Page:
What I’m trying to say is that if you’re fighting the battle of the bulge, stop looking at the gut visible on the outside and start looking at the gut on the inside. If the ecosystem of your inner tube from mouth to anus is imbalanced, this can create a lack of nutrient conversion that inhibits fuel for your cells.
Low Carb Latency…
The insulin resistance associated with obesity can damage the mitochondria and therefore wreck your ability to utilize fat as a source for fuel as well as decreasing your exercise capacity. This is when I see the person’s energy just tank after they have started a keto diet and gone to high intensity type exercise. While I’m fan of these, I have seen a number of people that use this strategy backfire because there are often underlying, not-so-obvious issues.
The next step most take is to go have their thyroid checked since they are doing everything right but are still suffering. Your traditional provider will run a TSH and prescribe medication to get that number back in ‘normal range.’ The problem is that about 15 percent of the 10-12 million people in the U.S. with hypothyroidism, or an underactive thyroid, continue to feel sick despite following the standard of care recommended by the American Thyroid Association.
A recent study published in the Journal of Clinical Endocrinology and Metabolism found that individuals on levothyroxine (synthetic T4, like Synthroid) who had normal TSH levels were significantly more likely to be taking antidepressants than peers with normal thyroid function. The individuals taking thyroid medication were also less physically active, suggesting lower energy levels. They weighed about 10 pounds more than peers of the same height even though they consumed fewer calories, after adjustments for body weight. Plus, they were more likely to be using beta blockers, a drug frequently prescribed to lower blood pressure, and statins that reduce cholesterol levels.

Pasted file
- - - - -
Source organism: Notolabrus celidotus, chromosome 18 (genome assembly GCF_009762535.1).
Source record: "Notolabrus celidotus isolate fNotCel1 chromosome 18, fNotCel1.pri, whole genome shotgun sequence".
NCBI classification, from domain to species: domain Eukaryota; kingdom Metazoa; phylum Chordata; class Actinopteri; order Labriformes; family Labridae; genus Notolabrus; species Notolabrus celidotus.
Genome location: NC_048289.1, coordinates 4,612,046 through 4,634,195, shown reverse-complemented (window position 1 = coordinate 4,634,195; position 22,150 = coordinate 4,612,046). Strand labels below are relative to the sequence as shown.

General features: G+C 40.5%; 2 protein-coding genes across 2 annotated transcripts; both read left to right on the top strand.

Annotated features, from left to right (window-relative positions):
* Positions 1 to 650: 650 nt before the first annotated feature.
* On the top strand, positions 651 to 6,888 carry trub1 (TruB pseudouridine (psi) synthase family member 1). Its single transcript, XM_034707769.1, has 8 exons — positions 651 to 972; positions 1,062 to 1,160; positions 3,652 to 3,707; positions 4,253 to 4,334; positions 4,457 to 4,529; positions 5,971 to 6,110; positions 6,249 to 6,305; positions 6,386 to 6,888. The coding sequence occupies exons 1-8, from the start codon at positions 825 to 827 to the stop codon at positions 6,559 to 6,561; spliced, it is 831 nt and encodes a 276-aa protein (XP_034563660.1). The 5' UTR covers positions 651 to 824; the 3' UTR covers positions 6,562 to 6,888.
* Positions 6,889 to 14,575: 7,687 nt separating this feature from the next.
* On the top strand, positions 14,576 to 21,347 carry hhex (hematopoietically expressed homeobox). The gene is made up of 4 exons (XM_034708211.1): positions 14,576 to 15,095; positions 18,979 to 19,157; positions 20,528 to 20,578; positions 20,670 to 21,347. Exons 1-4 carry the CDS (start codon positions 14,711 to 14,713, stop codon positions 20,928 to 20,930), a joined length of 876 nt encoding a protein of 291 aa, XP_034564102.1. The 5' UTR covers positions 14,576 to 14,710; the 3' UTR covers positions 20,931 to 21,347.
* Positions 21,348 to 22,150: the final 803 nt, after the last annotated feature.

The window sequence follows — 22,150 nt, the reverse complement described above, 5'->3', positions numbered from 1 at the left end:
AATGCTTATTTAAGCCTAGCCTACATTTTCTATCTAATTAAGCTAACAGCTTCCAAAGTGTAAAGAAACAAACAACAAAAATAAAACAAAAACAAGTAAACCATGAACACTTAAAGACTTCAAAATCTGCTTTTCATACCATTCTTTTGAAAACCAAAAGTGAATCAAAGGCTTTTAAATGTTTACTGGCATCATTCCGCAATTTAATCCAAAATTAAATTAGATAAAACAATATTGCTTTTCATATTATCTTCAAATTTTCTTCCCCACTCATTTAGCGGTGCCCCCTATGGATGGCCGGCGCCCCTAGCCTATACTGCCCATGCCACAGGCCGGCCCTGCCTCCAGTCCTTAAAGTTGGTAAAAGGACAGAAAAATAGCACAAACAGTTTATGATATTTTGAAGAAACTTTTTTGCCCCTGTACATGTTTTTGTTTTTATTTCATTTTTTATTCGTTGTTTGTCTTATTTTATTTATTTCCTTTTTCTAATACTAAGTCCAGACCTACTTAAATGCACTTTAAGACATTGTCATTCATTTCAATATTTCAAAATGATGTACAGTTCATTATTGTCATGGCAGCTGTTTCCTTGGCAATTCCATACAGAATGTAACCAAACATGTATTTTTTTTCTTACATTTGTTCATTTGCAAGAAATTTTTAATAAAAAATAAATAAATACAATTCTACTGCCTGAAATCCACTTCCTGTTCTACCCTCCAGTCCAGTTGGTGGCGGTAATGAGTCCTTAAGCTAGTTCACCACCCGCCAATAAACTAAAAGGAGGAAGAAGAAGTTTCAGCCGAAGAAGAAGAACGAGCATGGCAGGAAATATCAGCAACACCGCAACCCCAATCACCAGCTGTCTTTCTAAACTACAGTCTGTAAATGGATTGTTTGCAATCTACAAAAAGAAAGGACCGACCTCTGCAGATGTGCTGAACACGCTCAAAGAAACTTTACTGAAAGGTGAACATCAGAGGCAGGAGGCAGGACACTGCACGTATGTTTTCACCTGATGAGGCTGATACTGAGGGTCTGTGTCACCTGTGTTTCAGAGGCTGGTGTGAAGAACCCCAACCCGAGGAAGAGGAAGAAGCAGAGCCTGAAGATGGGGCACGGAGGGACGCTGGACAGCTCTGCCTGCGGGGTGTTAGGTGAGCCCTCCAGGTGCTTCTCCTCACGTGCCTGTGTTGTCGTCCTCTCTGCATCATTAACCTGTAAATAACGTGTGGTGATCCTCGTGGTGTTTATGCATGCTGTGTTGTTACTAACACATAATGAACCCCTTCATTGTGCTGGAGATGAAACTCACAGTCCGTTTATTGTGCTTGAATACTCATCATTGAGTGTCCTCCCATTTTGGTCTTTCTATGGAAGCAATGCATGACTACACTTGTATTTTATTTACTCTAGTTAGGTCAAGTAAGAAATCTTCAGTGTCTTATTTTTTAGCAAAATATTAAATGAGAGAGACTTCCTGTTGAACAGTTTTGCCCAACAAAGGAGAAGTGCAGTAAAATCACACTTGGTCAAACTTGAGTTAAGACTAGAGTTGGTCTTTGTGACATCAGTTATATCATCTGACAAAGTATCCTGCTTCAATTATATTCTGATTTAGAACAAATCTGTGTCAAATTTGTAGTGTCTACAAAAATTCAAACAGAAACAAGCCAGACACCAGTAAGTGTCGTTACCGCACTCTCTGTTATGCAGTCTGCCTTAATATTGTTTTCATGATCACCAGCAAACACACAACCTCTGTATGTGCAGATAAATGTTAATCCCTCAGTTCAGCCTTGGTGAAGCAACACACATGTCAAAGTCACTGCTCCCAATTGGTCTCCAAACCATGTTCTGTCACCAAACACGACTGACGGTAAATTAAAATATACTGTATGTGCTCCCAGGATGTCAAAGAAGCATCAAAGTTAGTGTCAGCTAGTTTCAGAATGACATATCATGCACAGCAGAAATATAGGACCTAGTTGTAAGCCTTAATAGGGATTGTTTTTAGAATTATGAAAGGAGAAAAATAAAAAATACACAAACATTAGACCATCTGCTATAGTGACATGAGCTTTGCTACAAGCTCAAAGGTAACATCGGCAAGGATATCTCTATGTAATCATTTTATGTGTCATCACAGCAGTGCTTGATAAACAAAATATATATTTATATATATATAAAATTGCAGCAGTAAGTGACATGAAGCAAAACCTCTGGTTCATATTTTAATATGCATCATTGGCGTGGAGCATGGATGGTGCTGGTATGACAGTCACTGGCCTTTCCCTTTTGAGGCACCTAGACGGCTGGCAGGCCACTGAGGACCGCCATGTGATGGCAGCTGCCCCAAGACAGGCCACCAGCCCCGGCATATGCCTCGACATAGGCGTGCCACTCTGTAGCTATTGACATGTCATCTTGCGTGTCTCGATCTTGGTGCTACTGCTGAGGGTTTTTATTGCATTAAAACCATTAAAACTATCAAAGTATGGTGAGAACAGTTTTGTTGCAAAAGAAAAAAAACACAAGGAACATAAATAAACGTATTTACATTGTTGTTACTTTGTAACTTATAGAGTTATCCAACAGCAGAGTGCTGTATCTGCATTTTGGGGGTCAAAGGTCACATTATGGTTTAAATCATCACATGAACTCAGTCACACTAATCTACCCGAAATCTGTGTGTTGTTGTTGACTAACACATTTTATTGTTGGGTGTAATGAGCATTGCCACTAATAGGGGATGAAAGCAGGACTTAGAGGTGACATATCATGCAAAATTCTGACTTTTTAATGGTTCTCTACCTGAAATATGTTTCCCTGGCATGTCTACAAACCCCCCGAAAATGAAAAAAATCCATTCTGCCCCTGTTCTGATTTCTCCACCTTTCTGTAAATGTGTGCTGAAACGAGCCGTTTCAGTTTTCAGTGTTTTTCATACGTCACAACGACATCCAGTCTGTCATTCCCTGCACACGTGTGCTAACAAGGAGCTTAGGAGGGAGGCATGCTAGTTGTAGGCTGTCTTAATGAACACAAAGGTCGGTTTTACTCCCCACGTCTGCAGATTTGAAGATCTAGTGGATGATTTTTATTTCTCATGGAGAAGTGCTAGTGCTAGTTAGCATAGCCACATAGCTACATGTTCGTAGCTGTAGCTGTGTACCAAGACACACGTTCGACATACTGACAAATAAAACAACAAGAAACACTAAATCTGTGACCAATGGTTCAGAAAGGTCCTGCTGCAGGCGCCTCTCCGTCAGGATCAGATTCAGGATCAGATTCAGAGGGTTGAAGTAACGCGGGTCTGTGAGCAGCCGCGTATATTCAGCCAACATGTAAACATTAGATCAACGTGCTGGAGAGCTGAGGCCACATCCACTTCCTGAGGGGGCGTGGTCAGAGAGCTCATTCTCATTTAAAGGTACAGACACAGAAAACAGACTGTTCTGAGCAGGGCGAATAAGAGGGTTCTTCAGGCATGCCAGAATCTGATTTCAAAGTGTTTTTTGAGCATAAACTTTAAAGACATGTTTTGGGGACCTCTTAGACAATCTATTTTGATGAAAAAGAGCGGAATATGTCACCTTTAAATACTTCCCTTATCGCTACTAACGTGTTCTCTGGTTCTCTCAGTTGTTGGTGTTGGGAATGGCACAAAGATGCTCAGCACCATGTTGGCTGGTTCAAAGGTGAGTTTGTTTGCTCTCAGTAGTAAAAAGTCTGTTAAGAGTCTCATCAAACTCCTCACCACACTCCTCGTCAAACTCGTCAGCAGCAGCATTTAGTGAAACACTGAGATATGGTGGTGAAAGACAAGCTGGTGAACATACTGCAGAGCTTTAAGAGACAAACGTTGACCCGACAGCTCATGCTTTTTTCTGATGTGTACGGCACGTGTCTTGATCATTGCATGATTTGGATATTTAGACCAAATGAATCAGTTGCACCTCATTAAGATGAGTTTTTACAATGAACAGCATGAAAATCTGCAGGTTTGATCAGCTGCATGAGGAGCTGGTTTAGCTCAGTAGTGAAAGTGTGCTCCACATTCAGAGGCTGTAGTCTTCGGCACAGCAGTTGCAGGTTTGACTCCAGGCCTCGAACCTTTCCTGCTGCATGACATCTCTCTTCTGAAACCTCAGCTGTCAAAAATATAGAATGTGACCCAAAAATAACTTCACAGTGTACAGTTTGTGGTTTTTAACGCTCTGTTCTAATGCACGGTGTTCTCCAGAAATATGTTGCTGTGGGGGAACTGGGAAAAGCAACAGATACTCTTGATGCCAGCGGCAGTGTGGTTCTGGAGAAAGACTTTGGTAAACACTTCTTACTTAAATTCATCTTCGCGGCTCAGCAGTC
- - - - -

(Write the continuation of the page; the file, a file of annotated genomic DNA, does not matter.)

“Doctors should be telling their patients, ‘I’m going to normalize your TSH, but you’re going to be at a higher risk for gaining weight, experiencing depression and fatigue. It is also more likely that your cholesterol will go up.’ That’s what we should be telling patients, based on our study. This conversation is particularly important for any patient that is considering surgical removal of the thyroid gland.”
For most, they have tried everything before showing up at my office. They are fatigued from both internal dysfunction as well as fighting the frustration of perceived failure for years. So what is there to do? Let’s not guess, let’s test. Let’s look at root cause testing. Let’s look at the mitochondria, the Krebs cycle, your B vitamin usage, your gut ecosystem, and your ability to utilize your nutrients.
For this, I like a a nutritional test from Genova Diagnostics called the Organix Comprehensive Profile. It’s non-invasive using urine in the comfort of your own home. Here’s an example of someone that from a lifestyle perspective was doing great but feeling tanked in energy. Her mitochondria were starving, which dilutes the production of ATP, and therefore energy is sapped.